Participating in a recent online discussion, a group of interaction practitioners were discussing the need to clarify or define three approaches to design. The approaches being discusses were User Centered Design (UCD), Activity Centered Design, and Genius design, a relatively new term coined by Dan Saffer in his book “Designing for Interaction”.
While I understand the urge to define and relate these as three different approaches, the discussion was ill fated from the beginning because the premise behind this effort was wrong.
The UCD movement is a reaction to a long history of products and services development from a technology or business perspective. Designing a product to be profitable, or designing a product to implement available technologies is an ill-fated pursuit. Neither considers the need for the product. Obviously, if there is not a need, and the technology has little utility, there will be no users. Likewise, if the customer is not engaged, there will be no profit. Focusing on the user is simply due diligence. Customers (or users) have grown sophisticated. They will seek the product that has the most value. That value is determined by a number of factors, but at the top of that list are: ease of use, ability to accomplish goals, and availability in context. Users will find the product that best matches their needs.
Stemming from research in Eastern Europe, Activity Theory has been utilized in forming the ACD approach to product development. The theory is that if you understand the activities (or tasks) can be subdivided into actions and operations. I for one subscribe to activity theory as a valuable analysis tool. It can also serve as a guide for synthesis. This makes it a promising design tool. The disconnect in many conversations surrounding ACD is that you cannot fully understand activity of the user in context, without the study of the user. It is for that reason that ACD should be considered a sub group of UCD. Use of activity theory without some research or insight into the user is the same as Genius design with the addition of an explicit process.
This brings us to Genius design. While I share many a practitioner’s discomfort with the name, it has gained some traction within the interaction design community. In my experience, egocentric or designer centric, would seem more apt names.
Here is how Dan Saffer describes Genius Design, “Genius design relies almost solely on the wisdom and experience of the designer to make the right decisions. Designers use their best judgment as to what users want and then design based on that judgment.”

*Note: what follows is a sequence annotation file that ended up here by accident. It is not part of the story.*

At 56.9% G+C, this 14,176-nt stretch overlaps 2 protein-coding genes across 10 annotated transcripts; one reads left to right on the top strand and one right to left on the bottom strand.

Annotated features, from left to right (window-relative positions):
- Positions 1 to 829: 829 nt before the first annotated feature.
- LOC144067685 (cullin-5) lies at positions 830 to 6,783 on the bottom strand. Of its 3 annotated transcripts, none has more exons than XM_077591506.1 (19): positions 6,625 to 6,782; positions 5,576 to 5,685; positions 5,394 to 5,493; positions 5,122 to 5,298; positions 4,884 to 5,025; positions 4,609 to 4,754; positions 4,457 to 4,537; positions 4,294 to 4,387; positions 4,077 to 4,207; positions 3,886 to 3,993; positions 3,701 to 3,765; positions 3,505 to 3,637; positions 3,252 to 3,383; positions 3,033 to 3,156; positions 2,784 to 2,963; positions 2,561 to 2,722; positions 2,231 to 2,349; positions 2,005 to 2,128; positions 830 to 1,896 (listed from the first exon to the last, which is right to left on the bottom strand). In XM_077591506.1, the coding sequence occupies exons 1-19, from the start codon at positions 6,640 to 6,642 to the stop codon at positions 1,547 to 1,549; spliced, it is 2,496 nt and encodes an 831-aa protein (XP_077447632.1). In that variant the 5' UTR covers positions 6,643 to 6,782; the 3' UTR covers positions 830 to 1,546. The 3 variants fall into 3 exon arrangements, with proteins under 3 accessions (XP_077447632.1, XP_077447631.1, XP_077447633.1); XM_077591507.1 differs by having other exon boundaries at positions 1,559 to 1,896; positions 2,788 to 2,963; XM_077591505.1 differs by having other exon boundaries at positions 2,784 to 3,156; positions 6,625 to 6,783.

Genius Design implies that the designer has all the knowledge (of the user) required to move forward and design the appropriate solution. In reality, this is rarely the case. More often, the designer has little regard, time, or budget for actually conducting research into the needs, goals and context of use. I understand that in many situations there is not the budget to do research. That there is not the time for research is simply a case of poor planning. Executives, project managers and product managers are simply putting a gun to the designer’s head in an effort to push forward. Long term goals and planning, the vision to anticipate market reaction and opportunities, are the domain and responsibility of those leading product development. There is no excuse for putting the design and development team in this situation. First to market is rarely a formula for success. Best to market has a significantly better chance.
James Leftwich, CXO for SeeqPod, is a seasoned designer and a passionate contributor to the interactive design community. James takes great exceptions to my ego-centric term as being “charged and offensive”. From a recent post by James, “I take exception only with unhelpful and inadequately descriptive labels such as ‘genius design’ and ‘ego-centric.’ And I favor the term Rapid Expert Design (ERD)”. He is not wrong about those terms being charged. And while my intent is not to offend, I find it as poor management direction to advise designers to skip research and follow only their own sense of what is needed. This level of self-direction and over confidence is pure arrogance. Designers absolutely need to bring leadership and vision to product design. But they must consider the user in doing so.
There are certainly cases when the designer’s process may not require research and those typically fall into one of two categories. In some cases the designer is the primary and targeted user. While this is rare, it certainly happens. In other cases the designer may have deep domain experience. Hopefully, this expertise was gained with some level of market immersion and exposure to the user in context.
During the hundred years history of the design profession, only in the last decade or so has there been a real understanding of the benefits of user centered design research. I get the path of least resistance, and the urge of designers to ‘get to work’, but we know that research can greatly assure the success of the solution. We have a professional obligation to direct the design process in a way that promises to optimize the opportunity. Designers need to educate clients and team members of the benefits of not only User Centered design, but of research to assure accuracy of that design. We need to push back with scheduling and budgets that allow us to do our best work. And, we need to stop letting poor planning and short budgets compromise our work.